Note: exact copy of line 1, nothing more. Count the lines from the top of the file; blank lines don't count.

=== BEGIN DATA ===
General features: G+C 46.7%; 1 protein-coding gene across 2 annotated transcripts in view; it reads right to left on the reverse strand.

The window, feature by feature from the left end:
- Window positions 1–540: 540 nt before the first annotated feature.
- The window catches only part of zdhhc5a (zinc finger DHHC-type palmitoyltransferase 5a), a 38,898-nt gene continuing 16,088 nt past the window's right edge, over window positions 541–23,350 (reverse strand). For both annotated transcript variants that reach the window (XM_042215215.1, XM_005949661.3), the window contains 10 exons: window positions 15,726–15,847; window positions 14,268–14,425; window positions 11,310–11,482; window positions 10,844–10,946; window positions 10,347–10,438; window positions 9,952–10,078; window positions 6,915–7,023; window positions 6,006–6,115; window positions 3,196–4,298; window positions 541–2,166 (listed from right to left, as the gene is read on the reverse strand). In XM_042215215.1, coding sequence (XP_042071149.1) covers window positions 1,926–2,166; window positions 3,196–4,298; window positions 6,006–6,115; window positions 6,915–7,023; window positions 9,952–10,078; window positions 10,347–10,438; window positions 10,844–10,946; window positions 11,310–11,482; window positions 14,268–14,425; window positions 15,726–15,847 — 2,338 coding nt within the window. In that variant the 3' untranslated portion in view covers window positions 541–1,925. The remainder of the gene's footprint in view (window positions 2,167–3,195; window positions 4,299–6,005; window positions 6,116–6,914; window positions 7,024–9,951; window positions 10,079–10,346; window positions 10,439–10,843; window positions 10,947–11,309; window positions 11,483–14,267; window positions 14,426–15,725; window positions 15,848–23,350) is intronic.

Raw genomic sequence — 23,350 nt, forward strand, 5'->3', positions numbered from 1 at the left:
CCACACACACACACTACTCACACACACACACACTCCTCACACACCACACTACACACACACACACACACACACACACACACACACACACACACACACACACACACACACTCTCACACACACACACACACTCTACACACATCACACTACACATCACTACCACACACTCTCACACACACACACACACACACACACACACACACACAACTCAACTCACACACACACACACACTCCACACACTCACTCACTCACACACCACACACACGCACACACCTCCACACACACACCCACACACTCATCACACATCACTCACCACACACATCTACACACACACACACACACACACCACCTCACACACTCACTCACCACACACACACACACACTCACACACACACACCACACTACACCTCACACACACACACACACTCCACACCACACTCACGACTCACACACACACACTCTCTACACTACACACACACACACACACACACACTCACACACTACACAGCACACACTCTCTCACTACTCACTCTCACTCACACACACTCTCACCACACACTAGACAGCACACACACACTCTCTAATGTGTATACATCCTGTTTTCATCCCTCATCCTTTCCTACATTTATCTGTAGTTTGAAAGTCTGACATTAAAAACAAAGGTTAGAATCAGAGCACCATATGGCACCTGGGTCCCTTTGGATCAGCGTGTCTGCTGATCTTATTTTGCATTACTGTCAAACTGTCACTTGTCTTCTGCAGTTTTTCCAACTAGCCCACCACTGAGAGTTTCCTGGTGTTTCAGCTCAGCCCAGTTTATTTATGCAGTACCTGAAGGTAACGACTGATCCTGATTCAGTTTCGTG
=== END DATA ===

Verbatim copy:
General features: G+C 46.7%; 1 protein-coding gene across 2 annotated transcripts in view; it reads right to left on the reverse strand.